Changing Professional Autonomy in the Context of Institutional Change
Kragh Jespersen, Peter
Economics, Politics and Public Administration Aalborg University Aalborg, Denmark
Houlberg Salomonsen, Heidi
Economics. Politics and Public Administration aalborg University Aalborg, Denmark
Professions act in strongly institutionalized contexts which affect and regulate their rights, duties, roles and autonomy but are at the same time institutional actors affecting the institutional context (Scott 2008) in order to protect professional autonomy. Because of this changes in professions and their autonomy are partly explained by influence from changing institutional contexts and partly by deliberate and strategic professional reactions. This is well known in the literature on professions and institutions ( Kuhlmann 2006, Leicht & Fennell 2008). What haven't received sufficient attention is how different types of institutional contexts and changes within these affect different professions autonomy? And how these changes are affected by different types of professions? We will address these questions by exploring: how changes in different institutional contexts affect the autonomy of two different types of professions. And secondly explain the reactions by the two professions in general, and reactions in order to preserve their autonomy in particular. These questions are explored empirically by a comparative historical case-study of Danish medicine and civil service
The paper is based on Hargrave and Van de Ven's recent typology of institutional changes (2006), supplemented by the concept of institutional logics (Friedland & Alford 1991). The general idea is that initial institutional change will affect the autonomy of the professions, causing professions to react in order to preserve their autonomy and affect the institutional changes in favour of their profession.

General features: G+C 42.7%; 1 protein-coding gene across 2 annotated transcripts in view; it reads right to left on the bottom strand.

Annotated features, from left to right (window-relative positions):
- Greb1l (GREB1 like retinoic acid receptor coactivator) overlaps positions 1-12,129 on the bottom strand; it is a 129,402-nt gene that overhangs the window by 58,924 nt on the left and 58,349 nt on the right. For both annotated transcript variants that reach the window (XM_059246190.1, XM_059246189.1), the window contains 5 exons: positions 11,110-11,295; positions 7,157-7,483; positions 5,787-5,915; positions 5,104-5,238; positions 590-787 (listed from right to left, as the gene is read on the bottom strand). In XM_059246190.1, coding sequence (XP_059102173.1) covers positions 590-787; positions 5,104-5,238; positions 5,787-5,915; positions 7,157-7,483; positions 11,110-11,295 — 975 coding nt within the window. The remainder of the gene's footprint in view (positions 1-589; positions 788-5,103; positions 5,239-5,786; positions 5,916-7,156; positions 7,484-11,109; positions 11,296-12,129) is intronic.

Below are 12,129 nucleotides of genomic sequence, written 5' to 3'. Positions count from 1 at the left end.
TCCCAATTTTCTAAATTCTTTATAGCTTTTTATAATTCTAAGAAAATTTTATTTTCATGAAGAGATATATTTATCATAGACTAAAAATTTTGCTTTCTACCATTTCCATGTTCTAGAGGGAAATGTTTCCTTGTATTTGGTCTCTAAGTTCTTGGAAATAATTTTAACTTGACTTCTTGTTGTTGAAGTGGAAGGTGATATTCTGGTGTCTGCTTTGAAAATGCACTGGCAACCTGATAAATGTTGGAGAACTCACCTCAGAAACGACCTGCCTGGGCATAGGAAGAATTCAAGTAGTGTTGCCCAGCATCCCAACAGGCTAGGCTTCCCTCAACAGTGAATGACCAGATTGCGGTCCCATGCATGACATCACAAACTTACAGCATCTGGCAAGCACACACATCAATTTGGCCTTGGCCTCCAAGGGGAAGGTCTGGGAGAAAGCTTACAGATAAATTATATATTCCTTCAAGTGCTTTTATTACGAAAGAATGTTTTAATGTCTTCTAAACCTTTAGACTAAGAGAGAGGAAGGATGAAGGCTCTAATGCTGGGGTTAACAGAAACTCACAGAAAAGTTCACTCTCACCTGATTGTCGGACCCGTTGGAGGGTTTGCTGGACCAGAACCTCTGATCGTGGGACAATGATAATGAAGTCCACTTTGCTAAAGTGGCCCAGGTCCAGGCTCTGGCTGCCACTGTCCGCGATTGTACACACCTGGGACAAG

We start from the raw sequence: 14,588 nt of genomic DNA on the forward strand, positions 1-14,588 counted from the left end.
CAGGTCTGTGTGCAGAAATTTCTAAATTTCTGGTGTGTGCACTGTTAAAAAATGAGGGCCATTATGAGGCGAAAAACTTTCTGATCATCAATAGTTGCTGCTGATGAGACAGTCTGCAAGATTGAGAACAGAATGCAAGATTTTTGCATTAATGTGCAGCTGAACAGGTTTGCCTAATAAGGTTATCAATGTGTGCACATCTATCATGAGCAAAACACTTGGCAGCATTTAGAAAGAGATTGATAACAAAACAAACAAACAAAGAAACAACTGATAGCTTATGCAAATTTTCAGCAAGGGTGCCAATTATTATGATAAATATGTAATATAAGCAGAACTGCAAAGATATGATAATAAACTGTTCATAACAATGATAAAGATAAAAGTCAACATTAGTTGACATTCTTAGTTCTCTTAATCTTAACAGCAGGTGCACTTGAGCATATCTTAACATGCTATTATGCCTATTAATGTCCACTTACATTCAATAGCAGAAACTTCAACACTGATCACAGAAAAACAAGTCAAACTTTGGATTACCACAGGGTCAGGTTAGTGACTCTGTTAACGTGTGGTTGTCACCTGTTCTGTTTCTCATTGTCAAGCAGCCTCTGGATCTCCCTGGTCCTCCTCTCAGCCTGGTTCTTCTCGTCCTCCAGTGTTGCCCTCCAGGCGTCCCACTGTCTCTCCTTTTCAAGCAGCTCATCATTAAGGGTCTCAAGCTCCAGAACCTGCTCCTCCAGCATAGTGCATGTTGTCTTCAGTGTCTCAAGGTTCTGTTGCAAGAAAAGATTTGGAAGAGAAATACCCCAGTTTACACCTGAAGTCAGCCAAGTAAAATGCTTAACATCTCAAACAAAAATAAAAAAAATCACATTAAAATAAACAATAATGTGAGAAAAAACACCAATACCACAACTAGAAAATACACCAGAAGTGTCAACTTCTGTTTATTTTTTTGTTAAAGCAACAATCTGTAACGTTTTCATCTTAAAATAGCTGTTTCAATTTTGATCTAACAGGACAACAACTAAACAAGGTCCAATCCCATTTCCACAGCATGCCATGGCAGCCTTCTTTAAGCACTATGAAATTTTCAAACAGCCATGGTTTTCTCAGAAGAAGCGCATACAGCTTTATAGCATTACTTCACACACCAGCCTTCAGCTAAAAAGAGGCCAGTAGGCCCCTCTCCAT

The paper has an explanatory ambition using a comparative case-design, designed to identify the causal mechanism(s) whereby institutional changes affect professions' autonomy (Gerring 2004; Tsoukas 1989).The causality suggested in the model are complex, as the causal relation between professions? autonomy and institutional changes is reciprocal as changes in professions' autonomy also potentially affect the institutional changes, as professions act strategically in order to preserve their autonomy. Hence a main expected theoretical contribution of the empirical analysis is not the identification of an expected co-variation between various types of institutional change and autonomy, but the identification of different roles of the professions in the process of institutional change, when explaining how different types of institutional change affect professions' autonomy.